According to “accepted” history, Tantra came later, anywhere from 700-1200 years after Buddhism. Certainly this is when the first specifically Tantric writing appeared, but Tantrics have always claimed that theirs is an oral tradition. It would be expected to not have writings. So when and where did Tantra really begin?

History of India

As I mentioned earlier, most Hindus believe that the Vedas are the source of their religions and practices. However, the major deities found in the Vedas include Agni (God of fire), Indra (God of war, weather, and king of the gods), Varuna (God of sky and rain), and Prajapati (Creator), dieties with few temples in India dedicated to them. They are not an important daily part of modern Hinduism. On the other hand, the traditional Tantric deities, including Ganesh, Hanuman, and especially Shiva and Shakti in her forms of Durga and Kali, are some of the most popular deities in Hinduism today, and India is literally filled with temples dedicated to them. To understand where the traditional Tantric deities come from we have to look at Indian history.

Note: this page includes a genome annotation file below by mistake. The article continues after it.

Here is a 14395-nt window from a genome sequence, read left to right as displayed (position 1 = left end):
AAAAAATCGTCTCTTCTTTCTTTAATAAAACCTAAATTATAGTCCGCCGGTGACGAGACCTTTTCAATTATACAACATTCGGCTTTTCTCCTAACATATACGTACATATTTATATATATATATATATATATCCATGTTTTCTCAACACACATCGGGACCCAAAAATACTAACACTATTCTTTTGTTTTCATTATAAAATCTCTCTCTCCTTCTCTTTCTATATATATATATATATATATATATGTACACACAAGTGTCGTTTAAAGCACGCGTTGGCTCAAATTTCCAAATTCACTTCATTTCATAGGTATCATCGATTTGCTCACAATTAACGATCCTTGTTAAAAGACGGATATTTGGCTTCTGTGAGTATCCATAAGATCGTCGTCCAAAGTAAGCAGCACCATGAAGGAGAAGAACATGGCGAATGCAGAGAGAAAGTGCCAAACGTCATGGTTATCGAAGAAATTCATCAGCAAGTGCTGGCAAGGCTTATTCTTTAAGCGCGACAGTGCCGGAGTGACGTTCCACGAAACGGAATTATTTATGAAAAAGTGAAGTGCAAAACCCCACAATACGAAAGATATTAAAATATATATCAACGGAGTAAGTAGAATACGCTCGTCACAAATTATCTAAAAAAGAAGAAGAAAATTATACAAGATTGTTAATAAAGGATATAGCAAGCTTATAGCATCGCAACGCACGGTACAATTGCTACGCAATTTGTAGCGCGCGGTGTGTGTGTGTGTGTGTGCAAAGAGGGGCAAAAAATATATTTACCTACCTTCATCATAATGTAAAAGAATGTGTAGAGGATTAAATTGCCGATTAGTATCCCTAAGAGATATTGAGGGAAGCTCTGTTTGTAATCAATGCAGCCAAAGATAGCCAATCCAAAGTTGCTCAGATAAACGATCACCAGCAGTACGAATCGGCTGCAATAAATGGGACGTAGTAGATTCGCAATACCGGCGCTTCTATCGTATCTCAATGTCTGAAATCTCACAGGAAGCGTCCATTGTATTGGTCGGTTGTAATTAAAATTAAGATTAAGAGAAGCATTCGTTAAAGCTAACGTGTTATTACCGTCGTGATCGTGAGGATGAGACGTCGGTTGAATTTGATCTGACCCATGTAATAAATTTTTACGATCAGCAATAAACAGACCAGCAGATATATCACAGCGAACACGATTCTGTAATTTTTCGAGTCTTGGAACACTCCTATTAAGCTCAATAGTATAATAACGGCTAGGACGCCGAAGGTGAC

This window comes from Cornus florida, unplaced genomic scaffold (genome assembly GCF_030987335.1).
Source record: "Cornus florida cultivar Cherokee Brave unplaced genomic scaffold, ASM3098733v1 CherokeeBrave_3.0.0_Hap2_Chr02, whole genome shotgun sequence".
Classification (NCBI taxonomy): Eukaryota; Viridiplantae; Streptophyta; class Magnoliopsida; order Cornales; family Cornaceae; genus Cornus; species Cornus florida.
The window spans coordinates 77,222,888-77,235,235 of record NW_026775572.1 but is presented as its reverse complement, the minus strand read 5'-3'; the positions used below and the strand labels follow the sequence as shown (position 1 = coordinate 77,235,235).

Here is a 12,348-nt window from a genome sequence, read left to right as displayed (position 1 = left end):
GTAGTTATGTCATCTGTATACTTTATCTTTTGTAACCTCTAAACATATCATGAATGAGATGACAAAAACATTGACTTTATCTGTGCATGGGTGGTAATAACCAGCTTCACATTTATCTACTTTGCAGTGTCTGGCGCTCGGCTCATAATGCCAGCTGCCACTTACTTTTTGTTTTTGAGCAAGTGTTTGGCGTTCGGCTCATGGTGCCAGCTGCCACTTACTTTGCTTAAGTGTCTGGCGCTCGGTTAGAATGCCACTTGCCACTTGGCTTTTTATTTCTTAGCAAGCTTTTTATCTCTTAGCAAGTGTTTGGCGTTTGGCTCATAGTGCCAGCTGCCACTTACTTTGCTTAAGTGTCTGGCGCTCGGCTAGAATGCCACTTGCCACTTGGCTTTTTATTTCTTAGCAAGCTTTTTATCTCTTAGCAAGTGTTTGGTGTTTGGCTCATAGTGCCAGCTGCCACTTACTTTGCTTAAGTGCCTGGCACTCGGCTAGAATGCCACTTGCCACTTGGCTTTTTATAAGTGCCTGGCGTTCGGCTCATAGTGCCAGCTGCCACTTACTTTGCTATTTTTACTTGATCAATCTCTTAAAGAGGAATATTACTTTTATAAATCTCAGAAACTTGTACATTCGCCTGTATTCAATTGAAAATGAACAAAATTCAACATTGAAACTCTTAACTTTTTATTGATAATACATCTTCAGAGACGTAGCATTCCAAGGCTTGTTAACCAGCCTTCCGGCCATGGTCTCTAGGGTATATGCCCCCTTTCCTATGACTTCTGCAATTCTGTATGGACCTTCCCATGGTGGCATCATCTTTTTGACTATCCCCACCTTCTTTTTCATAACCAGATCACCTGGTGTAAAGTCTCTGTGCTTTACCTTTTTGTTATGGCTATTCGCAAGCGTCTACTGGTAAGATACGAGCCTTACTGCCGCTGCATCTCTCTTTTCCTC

Okay, so here, in a nutshell, is what has been the accepted story of the history of India. There was an indigenous population of uncivilized, dark-skinned people known as the Dravidians. Later, a group of light-skinned people, called Aryans, came from the north, bringing civilization, spirituality, writing, and deities. This idea of the Aryan invasion of India has been popular for well over a century. In fact, one of its popularizers was Helena Blavatsky, one of the founders of the Theosophical Society. And the curious thing is, this theory was invented by one man who was a linguist and not an anthropologist. His name was Max Müller. The only problem with the concept of the Aryan invasion is that there has never been any evidence to support it. There were writings by the indigenous Indians, but none from the supposed invaders who brought writing to India. There has recently been genetic evidence showing no invasion of India in many thousands of years. The idea of this Aryan invasion was popularized for religion, for racism, and for political power. A full explanation of the Aryan Invasion Myth would require a book, even though many people, within and outside of India, still cling to the myth.